A photograph has gone viral online. It is about a gathering of people in red, in front of a provincial capitol. In this country, where candidates have attached their political luster to colors, we all know who these supporters are. But this is the world of social media and avid users are either fools, knaves or experts. Those who are not easily duped by visuals—the experts—looked, and looked again at the gloriously numerous fans and wondered where they had seen a similar gathering, with the same people, in the same arrangement and jubilation.
The photo was a celebration of LGBTQIA+ somewhere across the ocean there but not here in the country.
This is just one example of photos meant to prove something is even when it is not. It has happened early on in this administration. Images were manipulated, with the origins of photographs attributed locally were disclosed to be not from any point in the Philippines. The person or company who posted the same were called out but I do not remember anyone admitting to the distortion and the lie. Or, have you?
Not everyone gets to realize the rectification and, therefore, not everyone is lucky to be reoriented, reassured, re-informed. The lie was never committed when it was not proven to be lie; to them who missed the correction they received the truth that was not the truth. Perhaps, when the time comes for the reckoning and by some machinations the candidate who wears red wins, then they will go back to this photo of admirers in front of the capitol and be hurt as well as convinced of that man’s power. Never knowing how a lie nurtured an assent, never realizing that an illusion can bring about triumph.
Which brings me to this most infamous political comeback in our history: the ascent of the dictator’s son.
During the three-day People Power revolution, the discourse was about total change. That would not happen. Even those not attuned to the theorizing closest to what we dreamt after the dictator fled knew there would be no complete upheaval, no restructuring of class. But it was good enough that after decades of being kept silent, we began to talk, to be heard, to curse them who occupied the Palace.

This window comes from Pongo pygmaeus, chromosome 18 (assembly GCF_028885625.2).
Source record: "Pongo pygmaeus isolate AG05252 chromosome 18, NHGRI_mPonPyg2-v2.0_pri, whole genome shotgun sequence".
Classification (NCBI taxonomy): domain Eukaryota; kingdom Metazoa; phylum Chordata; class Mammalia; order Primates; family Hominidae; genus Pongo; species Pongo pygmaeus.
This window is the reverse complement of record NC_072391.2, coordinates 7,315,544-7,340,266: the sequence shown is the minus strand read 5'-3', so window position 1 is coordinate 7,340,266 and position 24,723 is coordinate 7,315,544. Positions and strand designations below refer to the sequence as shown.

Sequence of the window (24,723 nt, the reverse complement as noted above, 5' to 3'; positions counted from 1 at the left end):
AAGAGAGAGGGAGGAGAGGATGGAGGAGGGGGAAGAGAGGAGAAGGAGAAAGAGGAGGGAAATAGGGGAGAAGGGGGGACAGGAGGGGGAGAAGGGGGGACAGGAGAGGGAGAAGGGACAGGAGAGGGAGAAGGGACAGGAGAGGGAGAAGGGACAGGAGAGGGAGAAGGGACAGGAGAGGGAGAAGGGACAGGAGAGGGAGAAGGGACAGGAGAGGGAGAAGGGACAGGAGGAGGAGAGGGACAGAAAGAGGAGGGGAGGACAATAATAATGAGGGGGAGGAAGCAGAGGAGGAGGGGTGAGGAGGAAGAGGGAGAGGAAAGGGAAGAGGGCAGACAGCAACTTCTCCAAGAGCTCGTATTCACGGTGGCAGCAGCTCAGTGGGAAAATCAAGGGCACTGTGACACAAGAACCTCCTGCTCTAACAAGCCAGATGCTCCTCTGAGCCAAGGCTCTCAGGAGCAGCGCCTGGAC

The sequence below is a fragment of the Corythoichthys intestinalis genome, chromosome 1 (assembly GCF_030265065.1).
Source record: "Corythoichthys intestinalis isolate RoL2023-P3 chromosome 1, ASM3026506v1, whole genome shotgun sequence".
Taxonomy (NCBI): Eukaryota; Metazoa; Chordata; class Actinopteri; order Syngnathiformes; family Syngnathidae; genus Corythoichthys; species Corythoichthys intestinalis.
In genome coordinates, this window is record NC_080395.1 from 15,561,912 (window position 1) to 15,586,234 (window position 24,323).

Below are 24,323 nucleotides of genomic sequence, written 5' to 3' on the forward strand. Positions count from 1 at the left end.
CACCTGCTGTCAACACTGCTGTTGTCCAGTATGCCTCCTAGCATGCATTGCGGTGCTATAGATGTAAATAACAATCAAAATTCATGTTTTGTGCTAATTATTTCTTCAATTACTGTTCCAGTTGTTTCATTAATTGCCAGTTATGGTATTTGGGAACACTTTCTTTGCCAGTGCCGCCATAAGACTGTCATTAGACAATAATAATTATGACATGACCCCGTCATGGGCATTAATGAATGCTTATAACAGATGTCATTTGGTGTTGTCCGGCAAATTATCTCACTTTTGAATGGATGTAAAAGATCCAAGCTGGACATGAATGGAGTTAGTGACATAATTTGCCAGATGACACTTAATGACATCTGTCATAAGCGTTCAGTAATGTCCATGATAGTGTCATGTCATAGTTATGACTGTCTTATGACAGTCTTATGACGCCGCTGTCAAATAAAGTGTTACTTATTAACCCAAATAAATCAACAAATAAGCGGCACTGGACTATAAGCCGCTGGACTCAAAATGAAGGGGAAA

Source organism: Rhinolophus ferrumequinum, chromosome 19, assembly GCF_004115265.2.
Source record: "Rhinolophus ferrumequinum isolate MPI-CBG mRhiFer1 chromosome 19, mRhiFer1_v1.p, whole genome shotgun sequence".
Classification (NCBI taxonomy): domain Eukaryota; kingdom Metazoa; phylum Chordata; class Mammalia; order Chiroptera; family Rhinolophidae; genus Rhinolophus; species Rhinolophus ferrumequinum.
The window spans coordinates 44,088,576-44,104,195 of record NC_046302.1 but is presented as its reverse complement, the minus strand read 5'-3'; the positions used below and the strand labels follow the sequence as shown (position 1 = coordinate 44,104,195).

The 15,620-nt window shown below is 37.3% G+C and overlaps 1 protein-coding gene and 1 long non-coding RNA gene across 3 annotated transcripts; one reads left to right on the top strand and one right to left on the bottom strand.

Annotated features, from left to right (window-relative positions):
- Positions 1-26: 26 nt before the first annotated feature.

We drove them away. That would be the slogan of People Power. Not peace, but the brave act of driving them away.
My generation can still recall the siege of the Palace. On TV, this was vivid: the chief of the dreaded Metrocom, Gen. Prospero A. Olivas was pleading to the mob not to destroy the Palace. Huwag nating sirain.Sa atin ito (Let’s not destroy these. We own them). It was a sanctimonious plea. We all knew what the PC Metrocom did and we knew what it could have done more if the people did not become a power. But those were good people, those who stormed the Palace or they would have turned to the general and lynched him. Or maybe we are not that good a people after all.
The road to the Palace was endless. We needed to see the mythical shoes. We wanted to gaze at the table with astrological signs. We made sure the hospital bed was true and not political fiction. We were exorcising the bad spirits that haunted the huge house by the river.
Then one day, over the radio in a taxi, I could hear a woman crying. “Tears of happiness, after all we had been freed,” I was thinking to myself. The woman continued to wail and I could hear the words, “ang ating…mahal…na pangulo” (our…dear…President).
I had to ask the taxi driver what was the matter. The woman was crying for Marcos! This cannot be happening.
That was the beginning of the other tale of People Power. A few months from that day, every now and then, old women and a few men in red would gather around chanting for the return of the Marcoses. They looked pathetic. A puny crowd that amused observers. Then the members of the family began coming home. Then the dictator’s body arrived. Then it was buried in the lot for heroes.
I should have read the wailings of that old woman. I should have read my histories.
During martial law, there was hope that the good men were many and with their persistence would bring down the government built upon evil might. But after the incarcerations of the few good men, the new government with the purported New Society it was creating, began to attract intelligent and technologically adept individuals willing to work for an administration no matter what. They were called technocrats.
When the dictatorship fell, it was the task of many observers to take note of the “Marcos” boys who, deliberately, quietly, adeptly ingratiated themselves with the new government. For a society whose core value, according to sociologists, includes “hiya” or shame, these politicians were bereft of shame and decency. Their heritage: a lesson from not-so-ancient histories.
Remember the story of elite and intelligentsia at the turn of the 19th century? When the flag of Spain, the same dispensation from which their property and statuses were sustained, was brought down, as it was written, these rich families were the first to raise the American flags from their windows. Merely, we are the heirs to this politicking. We and the politicians we vote into office share in general in this decrepit notion of survival and mercenary loyalty, the very same structure that allows the departure of the discredited politicians and the return of the same when the winds of change have shifted not their direction but their odor.